Because of their sins, the townsfolk have guilt and blame others to free themselves of it. People call out names for the witch-hunt on behalf of God; but in reality, they blame others to avoid dealing with their guilt. These accusations make the townspeople turn on their neighbors and friends, ultimately adding to the intensity of the witch trials. In contrast to the townsfolk, Giles deals with his guilt. He asks Reverend Hale to resolve his curiosity about what his wife Martha might be reading behind his back, but instead rouses the town’s suspicion of Martha being a witch.
The realities of the world are brought to their knowledge. Now Goodman Brown and Sammy have to face the world not knowing now what life may bring. In “Young Goodman Brown,” Hawthorne introduces Goodman Brown, a young Puritan living in Salem in the late 1600’s. He is a newly wed to his wife Faith who he leaves for a night to meet a stranger in the woods. We soon realize that the stranger is the devil and he is there so Goodman Brown will question his faith.
The Tom Robinson Trial By: Mr. Underwood How a man can live with killing a cripple, I cannot understand. It is a sin, whether the cripple is standing, sitting or escaping. Tom Robinson had unfair disadvantages, neither of them were his fault. For one, his left arm was useless. He was a colored man, accused of raping a low class white woman.
In the course of the play, one of the major characters John Proctor, goes through changes and faces multiple challenges. John Proctor is one of the local farmers, and is well known in the town. One of his hidden sins is that he committed adultery with a young girl named Abigail Williams; who was the leader of the group of girls that were pretending to be at the hands of witchcraft. John Proctor knew that he could expose Abigail as being a fraud but he was hesitant to do so because it would reveal his secret to the town. In addition, he and his wife, Elizabeth, are going through a rough time in their marriage where there’s an obvious sense of distance between them.
Background: The Salem witchcraft trials of 1692 have been studied by many historians looking for the complex social, political, and psychological determinants behind the community wide hysteria that led to the death of 20 innocent Puritans. Ergot poisoning has been put forth by some as a previously unsuspected cause of the bizarre behaviors of the young adolescent girls who accused the townsfolk of witchcraft. During the early winter of 1692 two young girls became inexplicably ill and started having fits of convulsion, screaming, and hallucinations. Unable to find any medical reason for their condition the village doctor declared that there must be supernatural forces of witchcraft at work. This began an outbreak of hysteria that would result in the arrest of over one hundred-fifty people and execution of twenty women and men.
The witches in this play in terms of ghosts are concerned, we see they are not human or half ways normal when Banquo quotes to Macbeth that are not human like as well as irregular in some sort and very unattractive. This leaves a feeling of darkness for example the sky is black and the grass is gray instead of green the branches on the tress are short and rotting. The witches were Macbeth’s fortune tellers but they lead him a bad life In the end. Ghosts and apparitions not only drove Macbeth to his grave but also gave him up. When he kills Duncan there is a sense of real guilt.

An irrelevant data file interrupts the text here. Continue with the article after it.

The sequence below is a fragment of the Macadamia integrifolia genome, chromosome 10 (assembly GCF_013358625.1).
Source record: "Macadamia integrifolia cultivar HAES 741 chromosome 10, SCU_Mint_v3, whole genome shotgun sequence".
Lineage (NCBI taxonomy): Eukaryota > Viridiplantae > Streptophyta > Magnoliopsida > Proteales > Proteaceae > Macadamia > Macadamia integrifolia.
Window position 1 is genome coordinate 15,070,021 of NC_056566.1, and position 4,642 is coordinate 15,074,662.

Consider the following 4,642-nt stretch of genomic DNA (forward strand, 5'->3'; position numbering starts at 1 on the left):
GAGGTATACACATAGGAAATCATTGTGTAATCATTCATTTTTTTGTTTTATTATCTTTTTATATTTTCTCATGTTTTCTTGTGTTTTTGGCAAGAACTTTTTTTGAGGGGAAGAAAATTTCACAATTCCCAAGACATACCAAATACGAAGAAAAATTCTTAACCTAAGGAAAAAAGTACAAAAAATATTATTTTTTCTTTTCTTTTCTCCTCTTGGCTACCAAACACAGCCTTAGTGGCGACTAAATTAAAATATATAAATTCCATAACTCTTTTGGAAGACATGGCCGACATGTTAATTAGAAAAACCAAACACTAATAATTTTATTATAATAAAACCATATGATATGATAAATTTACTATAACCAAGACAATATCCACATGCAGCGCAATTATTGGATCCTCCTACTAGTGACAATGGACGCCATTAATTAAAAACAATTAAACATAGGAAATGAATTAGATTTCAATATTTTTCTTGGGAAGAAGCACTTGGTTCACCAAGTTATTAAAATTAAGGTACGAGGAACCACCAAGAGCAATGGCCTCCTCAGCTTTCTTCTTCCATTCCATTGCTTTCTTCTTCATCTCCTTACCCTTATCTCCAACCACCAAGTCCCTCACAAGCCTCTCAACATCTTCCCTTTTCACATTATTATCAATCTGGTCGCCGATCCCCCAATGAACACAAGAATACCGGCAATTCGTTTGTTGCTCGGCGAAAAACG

This is because many people who possess dark powers in our community tend to lack compassion and are inhumane. As a result they lure their victims into eating a charmed food or cast a spell on them that kills them gradually. The witches in Africa are especially wicked. They pick a quarrel with an individual and before the individual realizes it, he or she is caught up in a battle that outlives a generation or more. Ordinary people’s dreams and goals are sabotaged by witches who recite incantations in their covens against their victims.
Salem, Massachusetts in the late 17th century was full of hysteria about witches casting spells, spirits being conjured, and the devil influencing the townspeople. Accusations of witchcraft, for personal vengeance, hurled fellow citizens into jail for eventual execution. The greedy were taking neighbors land once their innocent blood was spilled for crimes of witchery. John Proctor disliked the court’s lack of justice, and thought that the spreaders of the lies only did it to get what they wanted. All he wanted was for fair trials to be conducted and evidence to be looked for, because he was a very just individual and when a debate of who had authority he said “we vote by name in this society, not by acreage” (1.
In the play many characters do not take responsibility for what they do see going on. As a result many lives are taken. For example, John Proctor realizes how dangerous the witchcraft accusations are when the court officials arrest his wife, Elizabeth, for witchcraft: "The little crazy children are jangling the keys of the kingdom, and common vengeance writes the law! I ll not give my wife to vengeance!” (Miller 34). Before his wife was arrested, John really did not see that the girls weren't just telling little “white lies”.
The play opens in a scene of chaos; Betty Parris, daughter of Reverend Parris, has slipped into what is now known as a coma. When Betty does not awaken, the townspeople immediately turn to witchcraft as the reason for what is happening. Jealousy causes many of the people to accuse others of witchcraft. Debates over property lines occur; neighbors are at each others’ throats. Centering now upon John Proctor, and his wife, Elizabeth, the story takes a turn.